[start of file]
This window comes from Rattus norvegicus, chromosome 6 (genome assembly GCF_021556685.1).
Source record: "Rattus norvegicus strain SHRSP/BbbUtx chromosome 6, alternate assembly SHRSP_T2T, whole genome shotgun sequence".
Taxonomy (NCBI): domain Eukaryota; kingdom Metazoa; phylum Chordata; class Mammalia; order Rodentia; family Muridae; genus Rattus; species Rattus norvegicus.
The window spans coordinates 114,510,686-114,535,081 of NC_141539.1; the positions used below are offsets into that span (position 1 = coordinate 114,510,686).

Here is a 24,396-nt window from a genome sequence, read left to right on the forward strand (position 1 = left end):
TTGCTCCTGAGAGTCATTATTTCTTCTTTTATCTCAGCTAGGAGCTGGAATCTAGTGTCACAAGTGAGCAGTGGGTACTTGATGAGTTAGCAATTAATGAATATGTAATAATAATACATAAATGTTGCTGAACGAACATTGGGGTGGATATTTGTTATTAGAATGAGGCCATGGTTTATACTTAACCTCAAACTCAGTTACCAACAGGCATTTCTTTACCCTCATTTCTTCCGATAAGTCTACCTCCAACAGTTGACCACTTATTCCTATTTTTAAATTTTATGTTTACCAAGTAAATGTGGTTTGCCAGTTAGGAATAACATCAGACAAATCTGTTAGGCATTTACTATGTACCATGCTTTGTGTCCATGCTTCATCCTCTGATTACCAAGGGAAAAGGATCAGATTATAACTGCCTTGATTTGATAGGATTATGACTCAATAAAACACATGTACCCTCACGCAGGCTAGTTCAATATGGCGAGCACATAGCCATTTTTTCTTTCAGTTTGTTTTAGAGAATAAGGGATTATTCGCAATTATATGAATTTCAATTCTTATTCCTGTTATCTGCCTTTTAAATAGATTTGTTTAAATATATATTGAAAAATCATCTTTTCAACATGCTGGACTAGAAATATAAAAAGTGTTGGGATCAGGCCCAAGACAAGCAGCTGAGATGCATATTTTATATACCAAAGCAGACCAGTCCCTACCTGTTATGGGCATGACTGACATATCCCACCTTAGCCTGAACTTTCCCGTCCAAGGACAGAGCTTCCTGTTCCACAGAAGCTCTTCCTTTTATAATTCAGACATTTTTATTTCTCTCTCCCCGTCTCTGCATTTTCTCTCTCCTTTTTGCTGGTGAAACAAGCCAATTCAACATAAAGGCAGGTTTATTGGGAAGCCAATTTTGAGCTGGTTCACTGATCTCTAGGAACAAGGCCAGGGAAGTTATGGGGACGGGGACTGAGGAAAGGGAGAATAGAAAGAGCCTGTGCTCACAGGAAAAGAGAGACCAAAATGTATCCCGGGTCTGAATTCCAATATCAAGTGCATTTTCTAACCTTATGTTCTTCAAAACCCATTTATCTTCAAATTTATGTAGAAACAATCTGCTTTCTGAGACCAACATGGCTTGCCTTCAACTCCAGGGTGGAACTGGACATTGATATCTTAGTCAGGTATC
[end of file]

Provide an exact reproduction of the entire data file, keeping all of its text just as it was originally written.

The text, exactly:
This window comes from Rattus norvegicus, chromosome 6 (genome assembly GCF_021556685.1).
Source record: "Rattus norvegicus strain SHRSP/BbbUtx chromosome 6, alternate assembly SHRSP_T2T, whole genome shotgun sequence".
Taxonomy (NCBI): domain Eukaryota; kingdom Metazoa; phylum Chordata; class Mammalia; order Rodentia; family Muridae; genus Rattus; species Rattus norvegicus.
The window spans coordinates 114,510,686-114,535,081 of NC_141539.1; the positions used below are offsets into that span (position 1 = coordinate 114,510,686).

Here is a 24,396-nt window from a genome sequence, read left to right on the forward strand (position 1 = left end):
TTGCTCCTGAGAGTCATTATTTCTTCTTTTATCTCAGCTAGGAGCTGGAATCTAGTGTCACAAGTGAGCAGTGGGTACTTGATGAGTTAGCAATTAATGAATATGTAATAATAATACATAAATGTTGCTGAACGAACATTGGGGTGGATATTTGTTATTAGAATGAGGCCATGGTTTATACTTAACCTCAAACTCAGTTACCAACAGGCATTTCTTTACCCTCATTTCTTCCGATAAGTCTACCTCCAACAGTTGACCACTTATTCCTATTTTTAAATTTTATGTTTACCAAGTAAATGTGGTTTGCCAGTTAGGAATAACATCAGACAAATCTGTTAGGCATTTACTATGTACCATGCTTTGTGTCCATGCTTCATCCTCTGATTACCAAGGGAAAAGGATCAGATTATAACTGCCTTGATTTGATAGGATTATGACTCAATAAAACACATGTACCCTCACGCAGGCTAGTTCAATATGGCGAGCACATAGCCATTTTTTCTTTCAGTTTGTTTTAGAGAATAAGGGATTATTCGCAATTATATGAATTTCAATTCTTATTCCTGTTATCTGCCTTTTAAATAGATTTGTTTAAATATATATTGAAAAATCATCTTTTCAACATGCTGGACTAGAAATATAAAAAGTGTTGGGATCAGGCCCAAGACAAGCAGCTGAGATGCATATTTTATATACCAAAGCAGACCAGTCCCTACCTGTTATGGGCATGACTGACATATCCCACCTTAGCCTGAACTTTCCCGTCCAAGGACAGAGCTTCCTGTTCCACAGAAGCTCTTCCTTTTATAATTCAGACATTTTTATTTCTCTCTCCCCGTCTCTGCATTTTCTCTCTCCTTTTTGCTGGTGAAACAAGCCAATTCAACATAAAGGCAGGTTTATTGGGAAGCCAATTTTGAGCTGGTTCACTGATCTCTAGGAACAAGGCCAGGGAAGTTATGGGGACGGGGACTGAGGAAAGGGAGAATAGAAAGAGCCTGTGCTCACAGGAAAAGAGAGACCAAAATGTATCCCGGGTCTGAATTCCAATATCAAGTGCATTTTCTAACCTTATGTTCTTCAAAACCCATTTATCTTCAAATTTATGTAGAAACAATCTGCTTTCTGAGACCAACATGGCTTGCCTTCAACTCCAGGGTGGAACTGGACATTGATATCTTAGTCAGGTATC